I recently agreed to do part of an online course in LGBT studies. I’m doing the “B”: bisexuality. They had a hard time finding someone to do it; no one thought they could fill the time with enough info on the subject! After all, we still live in a world where a lot of people think there is “no such thing” as bisexuality.
The more I dig, the more I feel that understanding bisexuality is the key to understanding a LOT of things about sexual orientation, behavior, attractions, and gender itself. Here are 10 things I’ve learned so far:
- There are more bisexual people than gay and lesbian people. That’s right. Not only does bisexuality exist, those who self-label as bi outnumber those who identify as gay or lesbian. A 2011 study in The Journal of Sexual Medicine found that 3.1% of respondents in a national survey said they were bi and only 2.5% lesbian or gay. Other studies have found similar results.
- Younger people embrace the identity more than older people. Lisa Diamond and Ritch Savin-Williams’ research shows that people under 40, and especially those under 30, think it’s no big deal to acknowledge attractions to both men and women. But then again, young people tend to think marriage equality is a no-brainer, too.
- Women may be more bisexual than men—or they just accept it more. About 15 years ago, Meredith Chivers did lab research showing that women—regardless of their sexual identity—respond more to bisexual erotica than men. And recent analyses of national youth surveys by Nanette Gartrell show about 15% of adolescent girls have had a same-sex experience, not just attractions.
- But men may be catching up. Savin-Williams is doing research on “mostly heterosexual” men—those with a little bit of same-sex attraction and behavior. There are a LOT of them. And Diamond, once an advocate of the position that women were more bisexual and fluid than men, recently published a paper called “I Was Wrong—Men Are Pretty Darn Fluid Too.”
- Bisexuals threaten heterosexuals because they “blur the line.” In case you haven’t noticed, many heterosexuals still fear and reject gay people. They want to distance from same-sex attraction in every way. If the world is divided neatly into two “camps”—those who are 100% heterosexual and those 100% gay—that’s easy. But if there is a third group, people who are attracted to both men and women, it’s harder to draw the line and make that separation.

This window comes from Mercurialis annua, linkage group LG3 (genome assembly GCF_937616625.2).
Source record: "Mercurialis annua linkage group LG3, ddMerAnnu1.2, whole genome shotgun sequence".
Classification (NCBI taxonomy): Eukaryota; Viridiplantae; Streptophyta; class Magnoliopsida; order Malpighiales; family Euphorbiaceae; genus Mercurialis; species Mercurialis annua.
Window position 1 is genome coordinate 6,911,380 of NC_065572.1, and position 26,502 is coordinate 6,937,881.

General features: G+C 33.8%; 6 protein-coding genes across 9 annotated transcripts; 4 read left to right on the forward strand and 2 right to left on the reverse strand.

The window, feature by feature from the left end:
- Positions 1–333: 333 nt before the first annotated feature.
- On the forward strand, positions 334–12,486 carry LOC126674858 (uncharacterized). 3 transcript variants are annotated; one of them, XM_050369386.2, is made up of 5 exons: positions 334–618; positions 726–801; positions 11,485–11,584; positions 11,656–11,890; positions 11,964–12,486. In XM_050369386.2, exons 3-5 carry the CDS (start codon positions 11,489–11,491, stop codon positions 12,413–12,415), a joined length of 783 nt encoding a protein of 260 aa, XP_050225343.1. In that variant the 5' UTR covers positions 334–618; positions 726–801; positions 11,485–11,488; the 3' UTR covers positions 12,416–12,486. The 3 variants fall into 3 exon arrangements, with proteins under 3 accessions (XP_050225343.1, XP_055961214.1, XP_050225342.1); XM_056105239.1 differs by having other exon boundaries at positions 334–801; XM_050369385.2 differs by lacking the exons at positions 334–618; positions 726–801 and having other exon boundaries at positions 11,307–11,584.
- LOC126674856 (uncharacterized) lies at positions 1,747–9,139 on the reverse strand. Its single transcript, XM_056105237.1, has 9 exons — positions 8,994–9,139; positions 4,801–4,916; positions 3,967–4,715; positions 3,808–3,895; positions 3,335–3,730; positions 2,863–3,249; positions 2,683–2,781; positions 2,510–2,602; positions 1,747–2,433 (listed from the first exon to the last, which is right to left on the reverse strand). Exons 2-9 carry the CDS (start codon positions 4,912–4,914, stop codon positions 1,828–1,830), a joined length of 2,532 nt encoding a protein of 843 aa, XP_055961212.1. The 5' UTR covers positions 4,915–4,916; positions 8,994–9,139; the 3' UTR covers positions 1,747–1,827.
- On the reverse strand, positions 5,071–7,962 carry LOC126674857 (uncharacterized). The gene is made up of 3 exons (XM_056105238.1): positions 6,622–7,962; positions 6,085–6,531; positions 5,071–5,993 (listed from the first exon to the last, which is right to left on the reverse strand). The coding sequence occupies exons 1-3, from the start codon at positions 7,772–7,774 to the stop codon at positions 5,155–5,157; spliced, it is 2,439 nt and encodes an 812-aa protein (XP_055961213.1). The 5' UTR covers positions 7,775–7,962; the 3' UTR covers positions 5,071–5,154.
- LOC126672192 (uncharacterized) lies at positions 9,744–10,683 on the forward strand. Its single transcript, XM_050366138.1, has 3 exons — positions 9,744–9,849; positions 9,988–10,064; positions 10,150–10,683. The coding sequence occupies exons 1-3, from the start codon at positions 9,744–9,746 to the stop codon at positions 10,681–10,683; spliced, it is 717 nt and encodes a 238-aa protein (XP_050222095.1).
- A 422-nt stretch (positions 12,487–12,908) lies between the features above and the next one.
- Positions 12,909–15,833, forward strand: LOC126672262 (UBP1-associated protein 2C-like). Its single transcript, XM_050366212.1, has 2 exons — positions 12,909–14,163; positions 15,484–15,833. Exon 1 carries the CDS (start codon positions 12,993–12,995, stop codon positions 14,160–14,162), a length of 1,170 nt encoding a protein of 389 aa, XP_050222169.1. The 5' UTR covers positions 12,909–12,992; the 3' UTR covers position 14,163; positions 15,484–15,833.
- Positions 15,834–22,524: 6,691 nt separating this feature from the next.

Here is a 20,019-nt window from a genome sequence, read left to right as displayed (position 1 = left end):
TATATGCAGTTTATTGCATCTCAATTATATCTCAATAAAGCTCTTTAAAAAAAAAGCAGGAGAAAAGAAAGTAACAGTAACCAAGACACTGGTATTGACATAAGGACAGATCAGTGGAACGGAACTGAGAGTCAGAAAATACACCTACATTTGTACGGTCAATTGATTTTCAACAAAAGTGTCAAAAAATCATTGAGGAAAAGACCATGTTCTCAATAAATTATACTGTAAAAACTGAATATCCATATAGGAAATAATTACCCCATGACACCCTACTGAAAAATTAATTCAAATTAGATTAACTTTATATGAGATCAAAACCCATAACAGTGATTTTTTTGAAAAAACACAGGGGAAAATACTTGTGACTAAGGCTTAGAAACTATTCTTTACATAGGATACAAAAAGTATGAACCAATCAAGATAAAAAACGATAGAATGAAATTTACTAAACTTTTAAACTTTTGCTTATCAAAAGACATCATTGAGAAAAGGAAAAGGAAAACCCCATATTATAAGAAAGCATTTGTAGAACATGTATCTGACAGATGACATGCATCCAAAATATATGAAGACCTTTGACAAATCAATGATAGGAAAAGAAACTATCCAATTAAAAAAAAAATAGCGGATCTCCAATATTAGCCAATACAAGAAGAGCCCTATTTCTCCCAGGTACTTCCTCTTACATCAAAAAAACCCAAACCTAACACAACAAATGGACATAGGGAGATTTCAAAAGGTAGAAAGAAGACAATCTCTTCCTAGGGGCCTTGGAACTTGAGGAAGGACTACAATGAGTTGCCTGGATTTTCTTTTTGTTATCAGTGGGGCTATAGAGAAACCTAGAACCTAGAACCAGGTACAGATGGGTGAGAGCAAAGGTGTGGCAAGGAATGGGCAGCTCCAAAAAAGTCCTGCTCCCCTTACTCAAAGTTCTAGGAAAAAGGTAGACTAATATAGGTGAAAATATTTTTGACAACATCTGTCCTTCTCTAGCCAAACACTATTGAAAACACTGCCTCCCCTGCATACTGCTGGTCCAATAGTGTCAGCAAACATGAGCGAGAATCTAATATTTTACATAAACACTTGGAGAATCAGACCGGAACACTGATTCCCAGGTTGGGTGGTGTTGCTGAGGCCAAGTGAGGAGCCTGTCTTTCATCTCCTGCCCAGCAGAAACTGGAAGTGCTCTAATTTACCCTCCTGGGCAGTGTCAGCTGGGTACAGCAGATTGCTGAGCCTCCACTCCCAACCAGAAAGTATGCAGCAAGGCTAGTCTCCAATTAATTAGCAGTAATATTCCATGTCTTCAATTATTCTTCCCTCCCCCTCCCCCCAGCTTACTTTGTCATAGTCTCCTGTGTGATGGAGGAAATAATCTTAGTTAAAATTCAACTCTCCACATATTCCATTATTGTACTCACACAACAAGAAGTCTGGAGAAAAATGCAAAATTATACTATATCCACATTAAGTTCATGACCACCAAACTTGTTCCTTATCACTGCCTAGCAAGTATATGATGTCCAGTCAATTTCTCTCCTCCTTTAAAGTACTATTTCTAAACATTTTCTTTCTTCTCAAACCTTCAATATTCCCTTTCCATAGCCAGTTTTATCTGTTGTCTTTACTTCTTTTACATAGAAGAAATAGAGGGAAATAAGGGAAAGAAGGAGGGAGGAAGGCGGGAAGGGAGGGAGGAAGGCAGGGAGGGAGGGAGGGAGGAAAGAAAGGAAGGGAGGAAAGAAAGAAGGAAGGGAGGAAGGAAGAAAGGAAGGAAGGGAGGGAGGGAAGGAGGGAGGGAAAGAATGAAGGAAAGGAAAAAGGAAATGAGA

- Bisexuals threaten gay people because they represent the ability to hide behind “heterosexual privilege.” Lesbians and gay men often fear they cannot compete with heterosexual privilege in a relationship, and many suspect that anyone who self-labels as “bisexual” will eventually find the lure of a “normal” life too tempting. Some see bisexuals as potential traitors—and heartbreakers.
- This double “biphobia” leaves bisexuals without a community. The “B” in LGBT is only grudgingly accepted. Bisexuals would normally seek solace from their “queer” tribe—but there is sometimes only marginal acceptance by the tribe.
- There is a tremendous pressure to “lie” if you are bisexual. Only 23% of self-identified bisexuals tell others. It’s easier to just let people assume that if you are with an opposite-sex partner you are straight and if you are with a same sex partner you are gay.
- This leads to “bi-invisibility.” “Biphobia” is the irrational fear of bisexuality. “Bi-invisibility” is the denial that bisexuals exist and being blind to the existence of bisexuality. Until recently, this was argued in the scientific literature about bisexuality, and it is the most common public misconception about bisexuality. But bisexuals themselves may unwittingly help to maintain bi-invisibility by not “coming out.” After all, arguably the single most important thing that advanced gay rights in the past 40 years was gays and lesbians becoming more public.
- Bi-invisibility is also maintained by “bi-erasure.” Bi-erasure is the cultural tendency to refuse to acknowledge bisexuals even when they proclaim their bisexuality. How many people think Rock Hudson gay and Marlon Brando straight? Both talked openly about attractions and sexual experiences with men as well as women. Larry King’s fumbling interview of Anna Paquin is not unusual. For reasons that mystify, many people have such a hard time wrapping their heads around the idea that someone could be attracted to both genders—or that gender might not matter—that they just erase the possibility from their worlds!
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